In x86 assembly the human readable mnemonics,
are similar for the complementary syntax (AT&T or
and thus according to the OS several modifications
will be necessary.
To use it in 32-bit assembly, remember
offsets must be 32-bits, and segment registers
are loaded with selectors which act as an index
to system data structures rather than
the segment's actual base address.
Offsets are 32-bits.
32-bit registers have the 'e' prefix,
and can be used to index into a segment,
we know why ebp is 32-bits it is an offset
within the segment selected by SS,
so on, so forth for other registers which
to do same, CS:EIP, SS:ESP, DS:EAX...
Also according to the run-time enviroment
the offset of your executable code
in the segment selected by CS, may be
different, according to any data placed at
the beginning of the segment by the OS,
or will require the output of a specific
executable format, done through a
Remember 32-bit assembly has added
flexibity and thus a different instruction
format, many limitations which existed
in 16-bit code are extant.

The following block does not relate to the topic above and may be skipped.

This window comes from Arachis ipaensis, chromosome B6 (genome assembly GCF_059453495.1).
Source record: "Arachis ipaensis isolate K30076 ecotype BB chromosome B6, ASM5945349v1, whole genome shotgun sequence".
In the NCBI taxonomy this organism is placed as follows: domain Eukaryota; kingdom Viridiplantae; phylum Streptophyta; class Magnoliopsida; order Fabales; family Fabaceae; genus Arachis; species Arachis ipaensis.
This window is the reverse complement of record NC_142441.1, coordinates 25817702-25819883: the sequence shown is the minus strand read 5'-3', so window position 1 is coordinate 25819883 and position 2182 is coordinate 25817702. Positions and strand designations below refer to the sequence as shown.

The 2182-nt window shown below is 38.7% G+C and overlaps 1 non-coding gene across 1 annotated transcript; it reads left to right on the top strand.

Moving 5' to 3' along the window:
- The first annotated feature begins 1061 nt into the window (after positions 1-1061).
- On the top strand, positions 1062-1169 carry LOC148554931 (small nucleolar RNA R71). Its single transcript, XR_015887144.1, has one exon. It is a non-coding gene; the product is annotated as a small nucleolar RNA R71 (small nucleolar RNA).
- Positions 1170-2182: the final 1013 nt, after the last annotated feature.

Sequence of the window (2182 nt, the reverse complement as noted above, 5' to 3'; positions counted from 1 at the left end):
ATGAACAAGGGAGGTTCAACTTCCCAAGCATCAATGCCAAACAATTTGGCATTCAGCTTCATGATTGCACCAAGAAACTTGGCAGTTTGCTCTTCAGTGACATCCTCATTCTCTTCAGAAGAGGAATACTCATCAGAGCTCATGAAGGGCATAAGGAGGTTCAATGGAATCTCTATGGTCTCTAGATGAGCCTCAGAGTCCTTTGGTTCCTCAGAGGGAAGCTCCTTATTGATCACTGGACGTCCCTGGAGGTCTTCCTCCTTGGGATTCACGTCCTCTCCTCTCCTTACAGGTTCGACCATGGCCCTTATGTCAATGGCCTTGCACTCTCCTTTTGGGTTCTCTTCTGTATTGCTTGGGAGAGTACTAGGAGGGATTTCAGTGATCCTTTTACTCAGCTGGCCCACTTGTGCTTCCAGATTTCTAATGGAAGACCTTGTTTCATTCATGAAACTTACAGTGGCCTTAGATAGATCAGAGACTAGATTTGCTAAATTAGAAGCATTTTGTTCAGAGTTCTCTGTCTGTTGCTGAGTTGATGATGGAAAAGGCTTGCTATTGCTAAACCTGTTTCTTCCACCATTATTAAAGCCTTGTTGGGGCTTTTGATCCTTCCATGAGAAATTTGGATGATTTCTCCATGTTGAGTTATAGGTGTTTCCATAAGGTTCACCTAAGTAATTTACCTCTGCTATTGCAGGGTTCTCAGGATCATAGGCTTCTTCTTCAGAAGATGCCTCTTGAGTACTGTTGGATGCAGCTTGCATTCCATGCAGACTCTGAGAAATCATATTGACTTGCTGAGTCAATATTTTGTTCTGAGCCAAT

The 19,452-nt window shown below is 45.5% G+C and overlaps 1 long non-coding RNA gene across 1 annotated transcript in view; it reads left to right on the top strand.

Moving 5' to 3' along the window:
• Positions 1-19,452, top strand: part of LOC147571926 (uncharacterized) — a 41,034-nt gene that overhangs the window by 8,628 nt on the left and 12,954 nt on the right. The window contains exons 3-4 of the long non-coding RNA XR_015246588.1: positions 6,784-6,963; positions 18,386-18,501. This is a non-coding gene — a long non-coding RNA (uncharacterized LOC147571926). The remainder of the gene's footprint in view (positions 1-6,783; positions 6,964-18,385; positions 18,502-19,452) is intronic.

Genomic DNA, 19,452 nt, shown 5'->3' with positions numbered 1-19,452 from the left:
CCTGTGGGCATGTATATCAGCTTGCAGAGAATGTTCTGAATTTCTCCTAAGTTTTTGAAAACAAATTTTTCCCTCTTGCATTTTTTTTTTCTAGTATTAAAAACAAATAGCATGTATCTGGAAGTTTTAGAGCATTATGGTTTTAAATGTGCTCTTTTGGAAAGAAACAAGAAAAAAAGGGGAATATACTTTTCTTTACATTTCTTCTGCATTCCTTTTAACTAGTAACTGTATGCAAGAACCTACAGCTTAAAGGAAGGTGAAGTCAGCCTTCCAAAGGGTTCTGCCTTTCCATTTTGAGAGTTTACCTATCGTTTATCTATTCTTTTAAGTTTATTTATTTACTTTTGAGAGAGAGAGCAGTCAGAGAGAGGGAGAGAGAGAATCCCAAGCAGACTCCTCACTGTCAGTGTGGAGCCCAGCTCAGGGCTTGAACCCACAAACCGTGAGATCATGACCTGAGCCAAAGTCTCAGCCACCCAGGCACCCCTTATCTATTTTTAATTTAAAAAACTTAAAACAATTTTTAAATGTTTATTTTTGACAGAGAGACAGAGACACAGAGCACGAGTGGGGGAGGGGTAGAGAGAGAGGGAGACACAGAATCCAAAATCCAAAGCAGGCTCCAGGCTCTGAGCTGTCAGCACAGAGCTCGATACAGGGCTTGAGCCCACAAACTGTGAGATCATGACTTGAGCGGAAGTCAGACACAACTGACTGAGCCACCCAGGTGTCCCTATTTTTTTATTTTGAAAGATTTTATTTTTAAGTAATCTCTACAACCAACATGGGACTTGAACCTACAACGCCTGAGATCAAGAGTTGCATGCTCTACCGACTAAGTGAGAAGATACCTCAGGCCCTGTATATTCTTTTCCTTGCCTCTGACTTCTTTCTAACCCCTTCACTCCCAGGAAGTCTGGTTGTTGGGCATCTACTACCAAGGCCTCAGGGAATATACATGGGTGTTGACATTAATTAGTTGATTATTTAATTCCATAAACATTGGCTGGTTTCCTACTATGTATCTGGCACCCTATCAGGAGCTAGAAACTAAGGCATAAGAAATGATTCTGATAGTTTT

For a transition from 32-bit,
it must use supported instructions,
datatypes, and obey limitations.
For this transition to the target OS on
a similar architecture, interrupts defined
to provide the API, must be used,
with their defined operands.

With the AH=09h of INT 021h,
the offset of the first byte of the string
is placed in DX, the interrupt routine
finds when to stop incrementing the
offset to read in each byte, by
checking the value of the byte at
the current offset to see if it is
the '$' dollar sign, value 024h in ASCII,
which is used as the terminating
character of the string.

As a fellow student, and hacker, I hope
that my writing is of aid,
as all those who have strived to teach,
certainly, without the hard work of all
those out there, students and coders,
many including myself,
would be hedged in the darkness
of inadequate descriptions,
and lengthy strings of documentation.

Good day, and hello world!